Utah's History

By Thomas G. Alexander; Eugene E. Campbell et al. | Go to book overview

Chapter 4
The Fur Trade and The Mountain Men

David E. Miller

During the half-century prior to the migration of the Mormons to the Salt Lake Valley, many fur companies and individual trappers played important roles in opening up the area that eventually became the state of Utah. Reports of a possibly rich booty in furs first attracted significant numbers of white men to this region. Fur hunters discovered the trails and mountain passes that became the major highways to the West. All the wagons that eventually brought settlers to the Great Basin traveled routes known decades earlier by mountain men. The pony express, stage coach, and telegraph followed the same paths. Trading posts along the way became resting, repairing, and recruiting stations: Fort Laramie, Fort Bridger, Fort Hall. The mountain men, who knew more about the West than anyone else, often served as guides for migrating, exploring, and military groups. They were the first experts on Utah geography.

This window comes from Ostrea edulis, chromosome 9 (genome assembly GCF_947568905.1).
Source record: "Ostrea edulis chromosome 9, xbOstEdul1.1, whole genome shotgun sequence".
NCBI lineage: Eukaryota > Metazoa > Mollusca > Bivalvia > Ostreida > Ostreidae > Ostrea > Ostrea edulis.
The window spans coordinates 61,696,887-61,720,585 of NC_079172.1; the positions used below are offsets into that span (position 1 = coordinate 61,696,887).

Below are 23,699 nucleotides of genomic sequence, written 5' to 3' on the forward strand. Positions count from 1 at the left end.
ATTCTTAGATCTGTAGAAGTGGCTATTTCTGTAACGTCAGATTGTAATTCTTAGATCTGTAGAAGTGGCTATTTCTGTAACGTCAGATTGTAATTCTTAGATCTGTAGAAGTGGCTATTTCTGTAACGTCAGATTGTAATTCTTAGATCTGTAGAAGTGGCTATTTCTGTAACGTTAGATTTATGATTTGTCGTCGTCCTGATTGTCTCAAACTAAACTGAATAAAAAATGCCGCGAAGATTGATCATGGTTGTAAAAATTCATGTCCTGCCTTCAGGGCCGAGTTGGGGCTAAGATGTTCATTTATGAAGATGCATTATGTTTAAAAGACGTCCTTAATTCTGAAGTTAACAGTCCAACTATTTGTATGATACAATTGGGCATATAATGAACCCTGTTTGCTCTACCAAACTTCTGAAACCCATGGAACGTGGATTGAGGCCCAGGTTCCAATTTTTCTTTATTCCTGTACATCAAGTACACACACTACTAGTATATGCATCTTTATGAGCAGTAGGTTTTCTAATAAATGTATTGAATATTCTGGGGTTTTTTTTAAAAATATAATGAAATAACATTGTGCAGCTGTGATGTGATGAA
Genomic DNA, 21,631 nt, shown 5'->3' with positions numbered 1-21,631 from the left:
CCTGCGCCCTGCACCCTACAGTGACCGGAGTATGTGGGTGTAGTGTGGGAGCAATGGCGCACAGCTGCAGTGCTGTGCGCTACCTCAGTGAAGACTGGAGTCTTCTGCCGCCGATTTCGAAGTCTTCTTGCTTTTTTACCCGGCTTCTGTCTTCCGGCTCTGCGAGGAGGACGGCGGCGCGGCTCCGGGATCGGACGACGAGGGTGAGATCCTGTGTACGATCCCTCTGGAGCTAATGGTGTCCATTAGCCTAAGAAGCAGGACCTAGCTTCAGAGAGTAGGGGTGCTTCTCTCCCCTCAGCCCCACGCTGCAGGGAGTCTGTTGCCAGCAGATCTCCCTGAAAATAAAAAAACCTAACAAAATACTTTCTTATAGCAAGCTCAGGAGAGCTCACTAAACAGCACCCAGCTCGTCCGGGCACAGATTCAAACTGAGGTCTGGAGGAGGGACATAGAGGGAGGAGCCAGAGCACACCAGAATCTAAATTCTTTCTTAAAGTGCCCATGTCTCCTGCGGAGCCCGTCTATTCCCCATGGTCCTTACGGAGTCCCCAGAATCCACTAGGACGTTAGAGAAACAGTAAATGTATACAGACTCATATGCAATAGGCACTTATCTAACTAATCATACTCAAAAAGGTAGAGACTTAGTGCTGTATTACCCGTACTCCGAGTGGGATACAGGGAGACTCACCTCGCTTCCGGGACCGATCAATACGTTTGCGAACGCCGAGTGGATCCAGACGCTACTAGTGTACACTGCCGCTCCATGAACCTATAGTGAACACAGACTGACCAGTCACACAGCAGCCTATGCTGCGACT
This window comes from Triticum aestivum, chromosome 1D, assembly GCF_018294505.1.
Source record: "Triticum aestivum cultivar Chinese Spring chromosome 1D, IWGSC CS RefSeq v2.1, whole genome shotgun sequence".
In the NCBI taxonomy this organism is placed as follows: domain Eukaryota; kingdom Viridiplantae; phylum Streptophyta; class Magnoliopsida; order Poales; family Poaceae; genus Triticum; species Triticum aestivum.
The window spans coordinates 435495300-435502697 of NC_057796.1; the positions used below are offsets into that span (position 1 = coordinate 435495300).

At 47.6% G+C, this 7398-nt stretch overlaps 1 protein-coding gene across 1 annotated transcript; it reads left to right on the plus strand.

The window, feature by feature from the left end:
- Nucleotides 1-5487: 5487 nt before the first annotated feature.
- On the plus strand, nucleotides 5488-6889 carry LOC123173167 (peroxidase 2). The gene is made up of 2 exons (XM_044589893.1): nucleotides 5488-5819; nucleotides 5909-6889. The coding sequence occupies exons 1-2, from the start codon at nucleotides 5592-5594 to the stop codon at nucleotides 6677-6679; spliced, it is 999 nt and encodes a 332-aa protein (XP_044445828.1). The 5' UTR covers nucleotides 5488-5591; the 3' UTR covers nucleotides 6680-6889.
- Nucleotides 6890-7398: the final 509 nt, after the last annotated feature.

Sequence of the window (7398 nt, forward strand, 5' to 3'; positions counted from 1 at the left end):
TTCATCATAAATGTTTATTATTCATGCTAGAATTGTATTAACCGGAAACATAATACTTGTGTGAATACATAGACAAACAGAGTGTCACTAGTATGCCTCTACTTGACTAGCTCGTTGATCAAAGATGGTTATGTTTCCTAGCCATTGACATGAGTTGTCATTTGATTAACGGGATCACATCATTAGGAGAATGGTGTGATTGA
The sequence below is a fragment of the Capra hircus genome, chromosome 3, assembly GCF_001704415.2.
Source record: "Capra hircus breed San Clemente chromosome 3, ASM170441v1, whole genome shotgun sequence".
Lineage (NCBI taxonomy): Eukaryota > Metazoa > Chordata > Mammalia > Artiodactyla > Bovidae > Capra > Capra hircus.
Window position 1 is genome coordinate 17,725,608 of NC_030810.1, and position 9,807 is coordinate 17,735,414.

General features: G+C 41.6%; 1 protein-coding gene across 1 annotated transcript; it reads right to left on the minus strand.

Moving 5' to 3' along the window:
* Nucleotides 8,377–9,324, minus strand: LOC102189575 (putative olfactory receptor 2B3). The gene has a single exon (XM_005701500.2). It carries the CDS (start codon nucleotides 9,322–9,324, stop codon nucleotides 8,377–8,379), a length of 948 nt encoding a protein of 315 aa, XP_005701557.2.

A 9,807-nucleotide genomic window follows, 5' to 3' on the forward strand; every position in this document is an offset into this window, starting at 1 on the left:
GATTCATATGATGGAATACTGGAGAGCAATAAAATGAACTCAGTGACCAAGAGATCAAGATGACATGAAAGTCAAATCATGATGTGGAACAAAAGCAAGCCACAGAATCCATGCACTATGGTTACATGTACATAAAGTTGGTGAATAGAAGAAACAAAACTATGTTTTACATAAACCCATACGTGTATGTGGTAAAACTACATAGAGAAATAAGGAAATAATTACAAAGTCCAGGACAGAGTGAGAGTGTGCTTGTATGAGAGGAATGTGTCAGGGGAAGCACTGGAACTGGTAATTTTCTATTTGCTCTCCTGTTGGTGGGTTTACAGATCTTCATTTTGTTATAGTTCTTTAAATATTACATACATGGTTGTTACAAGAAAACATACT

International Rivalry and the Cold Fur War

The story of fur trade begins late in the eighteenth century, when events occurred on the distant northwest coast of North America that would have a tremendous impact on the history of Utah and the United States.

Long before Domínguez and Escalante shepherded their small party into the Great Basin in 1776, Russian explorers had discovered Alaska, found the adjacent waters teeming with sea otter, and development a thriving maritime fur trade with China. Gradually news of this lucrative business filtered back from Canton to western Europe, where merchants and statesmen from several nations

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